|Phone: +49 (0)521 - 106 2820|
I am a behavioral ecologist interested in how sexual selection shapes and constrains the evolution of male reproductive traits. In males, the selective episodes underlying reproductive success are often more complex than in females, by relying both on the expression of traits involved in mate acquisition (pre-copulatory sexual selection) and in subsequent competition for fertilization (post-copulatory sexual selection). In this context, I am particularly curious about how and to what extent these two selective episodes interplay to affect the expression of reproductive traits in males.
I am currently investigating the function of apyrene sperm in the moth Achroia grisella, in the framework of a Career Bridge project in collaboration with Dr. Tim Schmoll. Moths and butterflies are unusual in that they produce two distinct types of sperm: eupyrene (nucleate) and apyrene (anucleate) sperm. Although both types are concomitantly transferred during copulation to the female genital tract, only eupyrene sperm fertilize the eggs, while the function of apyrene sperm remains unclear and represents one of the most perplexing and debated conundrums for evolutionary biologists. To better understand the evolution of dichotomous spermatogenesis, I study apyrene sperm function with respect to sperm competition, by measuring the sperm allocation of males under experimentally manipulated sperm competition risk.
On a broader perspective, I am aiming to investigate the genetic architecture of sperm traits in A. grisella using modern quantitative genetic methods, as well as the genetic covariance of these traits with pre-copulatory traits (male ultrasonic courtship song). By incorporating both pre- and post-copulatory traits, and in particular the production and allocation of apyrene sperm, this should bring exciting new insights on how selection shapes the evolution of male reproductive traits.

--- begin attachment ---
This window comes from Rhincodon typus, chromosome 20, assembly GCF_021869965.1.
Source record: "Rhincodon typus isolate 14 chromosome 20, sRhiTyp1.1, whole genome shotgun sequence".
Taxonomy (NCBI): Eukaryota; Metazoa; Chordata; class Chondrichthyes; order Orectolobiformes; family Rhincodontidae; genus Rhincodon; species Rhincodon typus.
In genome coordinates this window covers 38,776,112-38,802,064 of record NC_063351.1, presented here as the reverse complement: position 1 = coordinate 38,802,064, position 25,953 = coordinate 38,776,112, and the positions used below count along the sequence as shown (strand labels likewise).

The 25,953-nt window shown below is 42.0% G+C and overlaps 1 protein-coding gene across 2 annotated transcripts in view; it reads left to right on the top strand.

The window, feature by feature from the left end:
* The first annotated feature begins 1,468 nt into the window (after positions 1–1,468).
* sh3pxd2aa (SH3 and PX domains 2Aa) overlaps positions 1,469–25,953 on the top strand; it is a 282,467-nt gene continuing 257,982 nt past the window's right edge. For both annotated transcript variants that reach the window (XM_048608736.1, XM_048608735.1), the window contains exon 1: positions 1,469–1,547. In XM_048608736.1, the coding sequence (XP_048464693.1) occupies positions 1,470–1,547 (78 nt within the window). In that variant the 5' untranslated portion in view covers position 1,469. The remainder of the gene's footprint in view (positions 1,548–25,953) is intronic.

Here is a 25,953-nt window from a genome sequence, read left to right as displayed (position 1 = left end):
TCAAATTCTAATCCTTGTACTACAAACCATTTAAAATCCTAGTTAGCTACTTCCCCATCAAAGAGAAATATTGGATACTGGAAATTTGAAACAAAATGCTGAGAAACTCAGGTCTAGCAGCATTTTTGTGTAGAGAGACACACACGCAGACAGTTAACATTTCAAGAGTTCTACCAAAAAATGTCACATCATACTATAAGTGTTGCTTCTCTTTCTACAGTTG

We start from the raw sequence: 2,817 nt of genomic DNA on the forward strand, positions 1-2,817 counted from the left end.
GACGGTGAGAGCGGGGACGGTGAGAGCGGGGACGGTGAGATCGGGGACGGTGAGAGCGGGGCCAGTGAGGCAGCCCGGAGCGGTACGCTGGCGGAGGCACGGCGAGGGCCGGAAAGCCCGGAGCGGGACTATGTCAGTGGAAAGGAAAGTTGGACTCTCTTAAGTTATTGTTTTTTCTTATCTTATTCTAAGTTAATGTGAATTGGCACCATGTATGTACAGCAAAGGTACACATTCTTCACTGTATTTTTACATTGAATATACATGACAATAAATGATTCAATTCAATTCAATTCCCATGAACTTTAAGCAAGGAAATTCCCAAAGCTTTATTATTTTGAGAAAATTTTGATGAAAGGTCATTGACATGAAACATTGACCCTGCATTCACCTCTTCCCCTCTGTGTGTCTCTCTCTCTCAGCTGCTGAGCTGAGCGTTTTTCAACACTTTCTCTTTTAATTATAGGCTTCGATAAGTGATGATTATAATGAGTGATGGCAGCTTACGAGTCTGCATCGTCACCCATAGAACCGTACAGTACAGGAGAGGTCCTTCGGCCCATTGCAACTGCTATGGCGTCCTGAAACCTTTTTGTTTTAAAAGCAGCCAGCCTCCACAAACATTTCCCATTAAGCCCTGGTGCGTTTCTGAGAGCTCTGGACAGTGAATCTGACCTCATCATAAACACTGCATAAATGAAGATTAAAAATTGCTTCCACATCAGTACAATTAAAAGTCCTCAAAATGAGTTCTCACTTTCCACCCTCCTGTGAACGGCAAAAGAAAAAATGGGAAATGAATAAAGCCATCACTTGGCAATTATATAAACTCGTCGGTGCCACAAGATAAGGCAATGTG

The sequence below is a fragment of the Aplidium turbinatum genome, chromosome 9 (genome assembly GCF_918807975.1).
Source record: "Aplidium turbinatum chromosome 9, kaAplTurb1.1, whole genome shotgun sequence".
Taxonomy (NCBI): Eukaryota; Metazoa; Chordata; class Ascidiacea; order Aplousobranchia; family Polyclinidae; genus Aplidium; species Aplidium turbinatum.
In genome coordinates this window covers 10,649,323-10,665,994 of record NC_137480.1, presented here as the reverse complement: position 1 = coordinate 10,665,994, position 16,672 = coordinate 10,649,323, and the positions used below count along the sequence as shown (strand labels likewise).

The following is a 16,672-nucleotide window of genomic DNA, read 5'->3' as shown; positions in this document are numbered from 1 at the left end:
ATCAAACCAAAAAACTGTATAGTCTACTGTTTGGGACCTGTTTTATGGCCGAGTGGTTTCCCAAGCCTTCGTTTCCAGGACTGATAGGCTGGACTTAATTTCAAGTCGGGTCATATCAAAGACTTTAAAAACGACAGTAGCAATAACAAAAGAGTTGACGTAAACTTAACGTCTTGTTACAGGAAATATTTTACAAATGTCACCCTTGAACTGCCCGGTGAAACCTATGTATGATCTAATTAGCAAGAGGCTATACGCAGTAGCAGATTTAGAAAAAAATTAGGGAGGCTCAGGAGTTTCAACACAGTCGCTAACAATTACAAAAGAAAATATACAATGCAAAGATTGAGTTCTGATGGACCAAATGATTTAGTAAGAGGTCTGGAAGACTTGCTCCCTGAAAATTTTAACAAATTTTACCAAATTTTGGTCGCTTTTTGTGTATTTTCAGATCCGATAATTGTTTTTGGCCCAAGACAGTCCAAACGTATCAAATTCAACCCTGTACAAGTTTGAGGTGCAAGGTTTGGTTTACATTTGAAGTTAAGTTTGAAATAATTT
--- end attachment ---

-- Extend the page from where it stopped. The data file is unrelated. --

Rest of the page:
|2007-2008||BSc in Life Sciences and Evolutionary Biology, University François Rabelais of Tours, France.|
|2008-2010||MSc in Behavioral and Evolutionary Biology, Specialty in Insect Sciences, University François Rabelais of Tours, France.|
|2011-2015||PhD "Sexual selection and strategic allocation of reproductive resources by males: case studies in two insect species with contrasting life history traits".|
|2016-||Postdoctoral researcher in the Evolutionary Biology Department, University of Bielefeld.|
Moreau J., Desouhant E., Thiery D., Louapre P., Goubault M., Rajon E., Jarrige A., Menu F., & D. Thiéry (2016). How Host Plant and Fluctuating Environments Affect Insect Reproductive Strategies?, in Insect-Plant Interactions, in press. Advanced in Botanical Research, volume 81, Elsevier, Oxford, UK.
Jarrige A., Kassis A., Schmoll T., & Goubault M. (2016). Males of a lek-mating insect intensify pre-copulatory mate guarding under elevated male competition, Animal Behaviour 117: 21-34.
Jarrige A., Riemann D., Goubault M., & Schmoll T. (2015). Strategic sperm allocation in response to perceived sperm competition risk in the lekking lesser wax moth Achroia grisella. Animal Behaviour, 109: 81-87.
Jarrige A., Body M., Giron D., Greenfield M.D., & Goubault M. (2015). Amino-acid composition of nuptial gift: a differential allocation toward female quality suggests a dynamic role of nuptial gift in a bushcricket. Physiology & Behavior, 151: 463-468.
Jarrige A., Greenfield M.D, & Goubault M. (2013). Male song as a predictor of the nuptial gift in bushcrickets: On the confounding influence of male choice, Animal Behaviour, 85: 1427-1434